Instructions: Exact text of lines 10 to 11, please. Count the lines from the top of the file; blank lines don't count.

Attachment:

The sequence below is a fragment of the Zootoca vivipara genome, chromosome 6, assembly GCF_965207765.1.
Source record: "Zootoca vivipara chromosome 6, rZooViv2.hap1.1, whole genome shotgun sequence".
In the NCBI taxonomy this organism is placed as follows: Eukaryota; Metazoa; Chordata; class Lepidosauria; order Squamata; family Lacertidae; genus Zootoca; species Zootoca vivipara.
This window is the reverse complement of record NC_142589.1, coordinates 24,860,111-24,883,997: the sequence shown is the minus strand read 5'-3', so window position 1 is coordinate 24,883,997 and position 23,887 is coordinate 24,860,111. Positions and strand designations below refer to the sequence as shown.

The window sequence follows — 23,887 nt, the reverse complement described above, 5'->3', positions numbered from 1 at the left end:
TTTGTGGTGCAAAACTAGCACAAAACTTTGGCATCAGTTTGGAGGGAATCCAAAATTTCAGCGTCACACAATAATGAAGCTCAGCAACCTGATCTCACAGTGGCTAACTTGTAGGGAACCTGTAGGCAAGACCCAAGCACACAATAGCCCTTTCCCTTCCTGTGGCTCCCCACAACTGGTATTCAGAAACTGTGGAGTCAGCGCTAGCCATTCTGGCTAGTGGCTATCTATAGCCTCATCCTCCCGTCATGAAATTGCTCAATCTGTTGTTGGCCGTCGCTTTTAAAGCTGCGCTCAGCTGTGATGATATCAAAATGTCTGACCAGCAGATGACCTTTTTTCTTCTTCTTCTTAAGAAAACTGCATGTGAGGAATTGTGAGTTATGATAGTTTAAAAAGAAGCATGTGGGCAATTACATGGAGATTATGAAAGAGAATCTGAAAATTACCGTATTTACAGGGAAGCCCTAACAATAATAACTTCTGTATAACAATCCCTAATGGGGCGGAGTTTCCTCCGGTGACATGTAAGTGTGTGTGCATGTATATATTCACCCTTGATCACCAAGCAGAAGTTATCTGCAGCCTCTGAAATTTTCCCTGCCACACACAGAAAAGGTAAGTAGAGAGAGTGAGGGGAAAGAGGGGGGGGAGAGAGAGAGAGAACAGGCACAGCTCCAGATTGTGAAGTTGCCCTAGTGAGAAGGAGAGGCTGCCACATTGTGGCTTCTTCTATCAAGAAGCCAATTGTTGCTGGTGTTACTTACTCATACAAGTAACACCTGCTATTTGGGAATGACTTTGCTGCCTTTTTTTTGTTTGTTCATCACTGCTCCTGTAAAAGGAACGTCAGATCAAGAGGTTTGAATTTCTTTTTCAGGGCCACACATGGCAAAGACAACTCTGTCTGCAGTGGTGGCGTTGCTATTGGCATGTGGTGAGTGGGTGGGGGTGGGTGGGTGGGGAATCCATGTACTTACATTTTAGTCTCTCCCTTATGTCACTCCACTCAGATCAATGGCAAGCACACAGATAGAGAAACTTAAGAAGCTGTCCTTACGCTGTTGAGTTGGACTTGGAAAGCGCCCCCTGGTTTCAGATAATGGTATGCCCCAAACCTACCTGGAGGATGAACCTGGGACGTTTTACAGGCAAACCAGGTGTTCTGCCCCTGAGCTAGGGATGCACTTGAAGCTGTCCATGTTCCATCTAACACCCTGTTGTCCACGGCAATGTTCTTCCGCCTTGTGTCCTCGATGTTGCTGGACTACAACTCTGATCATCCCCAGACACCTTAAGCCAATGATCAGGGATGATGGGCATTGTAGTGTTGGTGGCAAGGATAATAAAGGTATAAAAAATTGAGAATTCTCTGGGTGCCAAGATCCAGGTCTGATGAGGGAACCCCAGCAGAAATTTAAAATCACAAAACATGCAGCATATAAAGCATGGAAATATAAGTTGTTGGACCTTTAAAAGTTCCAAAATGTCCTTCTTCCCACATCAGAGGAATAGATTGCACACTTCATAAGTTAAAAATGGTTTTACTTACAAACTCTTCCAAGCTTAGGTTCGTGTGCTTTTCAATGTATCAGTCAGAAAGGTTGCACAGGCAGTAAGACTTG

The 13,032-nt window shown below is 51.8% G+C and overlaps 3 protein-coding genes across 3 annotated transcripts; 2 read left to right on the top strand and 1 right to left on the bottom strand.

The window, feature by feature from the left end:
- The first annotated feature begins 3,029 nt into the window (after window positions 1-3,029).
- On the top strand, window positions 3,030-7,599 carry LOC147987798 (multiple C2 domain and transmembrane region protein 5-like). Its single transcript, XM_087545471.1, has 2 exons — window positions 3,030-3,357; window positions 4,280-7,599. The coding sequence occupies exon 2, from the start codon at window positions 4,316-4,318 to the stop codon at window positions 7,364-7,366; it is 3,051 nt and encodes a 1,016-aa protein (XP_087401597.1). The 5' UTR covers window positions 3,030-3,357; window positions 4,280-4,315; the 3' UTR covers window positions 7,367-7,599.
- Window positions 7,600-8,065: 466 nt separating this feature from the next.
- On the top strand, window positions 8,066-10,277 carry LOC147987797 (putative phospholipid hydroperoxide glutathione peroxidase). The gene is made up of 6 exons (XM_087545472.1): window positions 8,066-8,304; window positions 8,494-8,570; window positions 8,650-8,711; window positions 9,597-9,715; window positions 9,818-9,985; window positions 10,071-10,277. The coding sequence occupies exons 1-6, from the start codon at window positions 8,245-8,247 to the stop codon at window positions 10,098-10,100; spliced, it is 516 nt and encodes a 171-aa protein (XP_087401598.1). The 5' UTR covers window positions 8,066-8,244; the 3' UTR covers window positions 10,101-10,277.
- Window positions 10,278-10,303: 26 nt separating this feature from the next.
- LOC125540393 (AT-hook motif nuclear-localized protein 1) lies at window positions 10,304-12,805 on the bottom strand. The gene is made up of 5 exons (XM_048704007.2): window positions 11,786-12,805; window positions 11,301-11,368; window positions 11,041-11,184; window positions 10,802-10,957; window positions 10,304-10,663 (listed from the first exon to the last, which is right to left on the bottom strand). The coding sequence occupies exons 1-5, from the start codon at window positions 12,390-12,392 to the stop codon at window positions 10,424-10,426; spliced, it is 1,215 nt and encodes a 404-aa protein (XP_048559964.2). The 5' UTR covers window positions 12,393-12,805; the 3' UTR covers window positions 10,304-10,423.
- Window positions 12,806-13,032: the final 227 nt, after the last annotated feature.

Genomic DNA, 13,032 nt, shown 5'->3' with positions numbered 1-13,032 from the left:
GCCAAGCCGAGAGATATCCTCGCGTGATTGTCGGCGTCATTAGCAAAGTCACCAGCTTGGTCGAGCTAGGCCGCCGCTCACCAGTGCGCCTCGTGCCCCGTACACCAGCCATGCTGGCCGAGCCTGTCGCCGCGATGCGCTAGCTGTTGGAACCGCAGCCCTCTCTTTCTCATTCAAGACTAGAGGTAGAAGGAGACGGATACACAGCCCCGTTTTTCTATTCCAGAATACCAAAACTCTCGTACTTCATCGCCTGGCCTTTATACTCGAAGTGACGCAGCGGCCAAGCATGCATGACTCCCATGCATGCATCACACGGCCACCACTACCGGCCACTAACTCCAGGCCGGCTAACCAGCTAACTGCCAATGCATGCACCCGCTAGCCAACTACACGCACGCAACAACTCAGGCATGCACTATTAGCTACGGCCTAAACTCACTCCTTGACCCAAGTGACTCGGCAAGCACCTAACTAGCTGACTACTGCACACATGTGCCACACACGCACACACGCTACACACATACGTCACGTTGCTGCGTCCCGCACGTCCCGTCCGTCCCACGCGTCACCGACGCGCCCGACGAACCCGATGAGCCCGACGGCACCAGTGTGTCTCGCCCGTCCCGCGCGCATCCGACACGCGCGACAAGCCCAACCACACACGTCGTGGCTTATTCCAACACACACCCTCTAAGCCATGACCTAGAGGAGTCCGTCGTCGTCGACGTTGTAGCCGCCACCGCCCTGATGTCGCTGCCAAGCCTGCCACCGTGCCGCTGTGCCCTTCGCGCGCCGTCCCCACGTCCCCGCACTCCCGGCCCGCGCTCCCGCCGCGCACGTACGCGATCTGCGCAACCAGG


- On the top strand, window positions 3,030-7,599 carry LOC147987798 (multiple C2 domain and transmembrane region protein 5-like). Its single transcript, XM_087545471.1, has 2 exons — window positions 3,030-3,357; window positions 4,280-7,599. The coding sequence occupies exon 2, from the start codon at window positions 4,316-4,318 to the stop codon at window positions 7,364-7,366; it is 3,051 nt and encodes a 1,016-aa protein (XP_087401597.1). The 5' UTR covers window positions 3,030-3,357; window positions 4,280-4,315; the 3' UTR covers window positions 7,367-7,599.
- Window positions 7,600-8,065: 466 nt separating this feature from the next.